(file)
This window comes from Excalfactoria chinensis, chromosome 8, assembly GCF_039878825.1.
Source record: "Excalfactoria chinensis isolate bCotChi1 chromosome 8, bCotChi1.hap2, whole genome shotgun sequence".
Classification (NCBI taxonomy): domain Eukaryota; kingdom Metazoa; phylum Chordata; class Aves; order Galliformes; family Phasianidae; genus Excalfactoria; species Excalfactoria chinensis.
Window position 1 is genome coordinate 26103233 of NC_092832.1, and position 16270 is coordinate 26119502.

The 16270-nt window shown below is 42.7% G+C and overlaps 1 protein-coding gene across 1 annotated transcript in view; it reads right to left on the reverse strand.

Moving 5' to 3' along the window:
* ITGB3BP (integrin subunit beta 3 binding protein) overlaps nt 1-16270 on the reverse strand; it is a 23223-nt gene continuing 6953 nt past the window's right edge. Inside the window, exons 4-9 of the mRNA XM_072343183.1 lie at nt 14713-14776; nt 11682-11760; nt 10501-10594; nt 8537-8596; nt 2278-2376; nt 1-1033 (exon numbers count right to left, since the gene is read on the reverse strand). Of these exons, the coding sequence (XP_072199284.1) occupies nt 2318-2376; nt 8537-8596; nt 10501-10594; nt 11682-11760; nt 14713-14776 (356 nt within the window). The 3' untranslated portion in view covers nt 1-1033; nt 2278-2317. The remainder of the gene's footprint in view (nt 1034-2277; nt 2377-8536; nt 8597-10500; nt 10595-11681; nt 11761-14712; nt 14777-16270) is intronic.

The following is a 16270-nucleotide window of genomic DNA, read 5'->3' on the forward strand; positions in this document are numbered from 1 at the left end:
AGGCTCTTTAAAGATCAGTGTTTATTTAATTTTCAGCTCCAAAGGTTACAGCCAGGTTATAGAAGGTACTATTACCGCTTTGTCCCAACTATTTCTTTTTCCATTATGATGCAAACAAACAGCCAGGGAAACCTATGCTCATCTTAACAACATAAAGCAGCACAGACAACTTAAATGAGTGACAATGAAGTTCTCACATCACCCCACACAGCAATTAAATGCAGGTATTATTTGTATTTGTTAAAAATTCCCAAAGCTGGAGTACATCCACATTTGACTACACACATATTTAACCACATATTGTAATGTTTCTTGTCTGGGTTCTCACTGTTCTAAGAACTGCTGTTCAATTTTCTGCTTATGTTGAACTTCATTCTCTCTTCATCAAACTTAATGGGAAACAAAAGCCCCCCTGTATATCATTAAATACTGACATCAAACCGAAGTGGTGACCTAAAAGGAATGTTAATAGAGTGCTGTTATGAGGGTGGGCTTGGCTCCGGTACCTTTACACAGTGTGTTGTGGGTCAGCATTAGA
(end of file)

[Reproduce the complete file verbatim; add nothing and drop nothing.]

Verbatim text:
This window comes from Excalfactoria chinensis, chromosome 8, assembly GCF_039878825.1.
Source record: "Excalfactoria chinensis isolate bCotChi1 chromosome 8, bCotChi1.hap2, whole genome shotgun sequence".
Classification (NCBI taxonomy): domain Eukaryota; kingdom Metazoa; phylum Chordata; class Aves; order Galliformes; family Phasianidae; genus Excalfactoria; species Excalfactoria chinensis.
Window position 1 is genome coordinate 26103233 of NC_092832.1, and position 16270 is coordinate 26119502.

The 16270-nt window shown below is 42.7% G+C and overlaps 1 protein-coding gene across 1 annotated transcript in view; it reads right to left on the reverse strand.

Moving 5' to 3' along the window:
* ITGB3BP (integrin subunit beta 3 binding protein) overlaps nt 1-16270 on the reverse strand; it is a 23223-nt gene continuing 6953 nt past the window's right edge. Inside the window, exons 4-9 of the mRNA XM_072343183.1 lie at nt 14713-14776; nt 11682-11760; nt 10501-10594; nt 8537-8596; nt 2278-2376; nt 1-1033 (exon numbers count right to left, since the gene is read on the reverse strand). Of these exons, the coding sequence (XP_072199284.1) occupies nt 2318-2376; nt 8537-8596; nt 10501-10594; nt 11682-11760; nt 14713-14776 (356 nt within the window). The 3' untranslated portion in view covers nt 1-1033; nt 2278-2317. The remainder of the gene's footprint in view (nt 1034-2277; nt 2377-8536; nt 8597-10500; nt 10595-11681; nt 11761-14712; nt 14777-16270) is intronic.

The following is a 16270-nucleotide window of genomic DNA, read 5'->3' on the forward strand; positions in this document are numbered from 1 at the left end:
AGGCTCTTTAAAGATCAGTGTTTATTTAATTTTCAGCTCCAAAGGTTACAGCCAGGTTATAGAAGGTACTATTACCGCTTTGTCCCAACTATTTCTTTTTCCATTATGATGCAAACAAACAGCCAGGGAAACCTATGCTCATCTTAACAACATAAAGCAGCACAGACAACTTAAATGAGTGACAATGAAGTTCTCACATCACCCCACACAGCAATTAAATGCAGGTATTATTTGTATTTGTTAAAAATTCCCAAAGCTGGAGTACATCCACATTTGACTACACACATATTTAACCACATATTGTAATGTTTCTTGTCTGGGTTCTCACTGTTCTAAGAACTGCTGTTCAATTTTCTGCTTATGTTGAACTTCATTCTCTCTTCATCAAACTTAATGGGAAACAAAAGCCCCCCTGTATATCATTAAATACTGACATCAAACCGAAGTGGTGACCTAAAAGGAATGTTAATAGAGTGCTGTTATGAGGGTGGGCTTGGCTCCGGTACCTTTACACAGTGTGTTGTGGGTCAGCATTAGA